MUD Addiction: A True Story

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Dr. David Greenfield, psychologist and President of the Center for Internet Studies, received the following e-mail from a self-identified MUD addict. This case clearly illustrates the potentially detrimental social effects of excessive MUD use:

I am a 36 year old attorney from Los Angeles and here is my story. . . Approximately a year and a half ago, I started to play an online game called Darkness Falls. I didn't know how to play the game all that well so a few people started to give me directions and it was very satisfying to obtain their help. One of the male characters began to chat flirt with me. I appreciated his help so much and wanted to continue getting his help so I innocently began flirting back. The flirtations grew and soon enough we were having cybersex while we were in character. I grew less and less attracted to my husband and the Male character became my fantasy on-line husband in game. I began to spend more and more time online playing the game. I felt as though I had fallen in love with this character. My Online Husband and I began corresponding through e-mail and expressed that love for each other and began talking on the phone. I started spending less and less time with my husband and more time being online. Pretty soon I was missing court appearances cause I couldn't get off the game.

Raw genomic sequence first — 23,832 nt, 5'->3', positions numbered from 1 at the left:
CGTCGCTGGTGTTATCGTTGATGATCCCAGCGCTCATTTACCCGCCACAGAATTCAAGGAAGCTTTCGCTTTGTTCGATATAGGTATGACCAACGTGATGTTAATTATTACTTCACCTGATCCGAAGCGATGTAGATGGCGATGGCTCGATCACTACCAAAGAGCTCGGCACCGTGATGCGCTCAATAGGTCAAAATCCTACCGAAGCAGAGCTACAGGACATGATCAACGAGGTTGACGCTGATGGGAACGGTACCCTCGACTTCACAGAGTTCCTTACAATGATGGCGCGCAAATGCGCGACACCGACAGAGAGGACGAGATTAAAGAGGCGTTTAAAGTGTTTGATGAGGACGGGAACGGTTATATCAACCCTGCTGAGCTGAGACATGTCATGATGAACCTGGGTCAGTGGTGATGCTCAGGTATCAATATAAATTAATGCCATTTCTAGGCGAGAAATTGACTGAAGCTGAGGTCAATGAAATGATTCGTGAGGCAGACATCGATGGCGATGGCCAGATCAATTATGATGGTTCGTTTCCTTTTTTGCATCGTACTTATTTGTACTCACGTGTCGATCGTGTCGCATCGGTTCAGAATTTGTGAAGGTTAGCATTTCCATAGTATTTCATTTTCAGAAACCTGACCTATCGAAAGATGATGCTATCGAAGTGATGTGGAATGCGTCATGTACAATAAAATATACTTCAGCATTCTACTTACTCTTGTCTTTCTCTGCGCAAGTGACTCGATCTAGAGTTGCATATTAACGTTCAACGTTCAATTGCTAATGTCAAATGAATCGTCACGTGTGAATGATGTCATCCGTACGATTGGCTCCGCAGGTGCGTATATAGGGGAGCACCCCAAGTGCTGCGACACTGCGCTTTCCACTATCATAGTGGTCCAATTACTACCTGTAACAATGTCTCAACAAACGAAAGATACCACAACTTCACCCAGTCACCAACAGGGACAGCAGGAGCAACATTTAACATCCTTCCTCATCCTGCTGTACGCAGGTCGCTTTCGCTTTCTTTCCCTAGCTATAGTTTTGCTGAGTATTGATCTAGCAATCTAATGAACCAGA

Luckily for me, my online husband after a year and a half dumped me. My god it was the worst feeling in the world. I felt like I had lost everything in the world that mattered to me. I left the game because I hurt so much.

Then I started reading some stuff on the internet about internet addiction and One guy talked about Maslow's Hierarchy of needs. I began to see how the Internet and this game in particular was an efficient means of meeting a number of those needs. First of all you have socialization. In this game it is common for people to play together for three years and know each other just from the game. But you become like family to the game and you begin to care about these people characters as if they were real. Secondly it feeds into a need for accomplishment. Each day you play your character you get more and more experience and your levels go up slowly but surely and as you attain a new level you get more skills and abilities. So you feel like the more you are there the more you accomplish. Third, freedom from fear. . . No one sees who you are, you can be anyone you want to be and if you don't like how you turned out, you create a new character and start again.

I'm telling you if you talked to more of the players of this game, and I'm sure Everquest and games like it, you would see that these internet games are far more insidious than any chat room. There is so much this game or any like it taps into.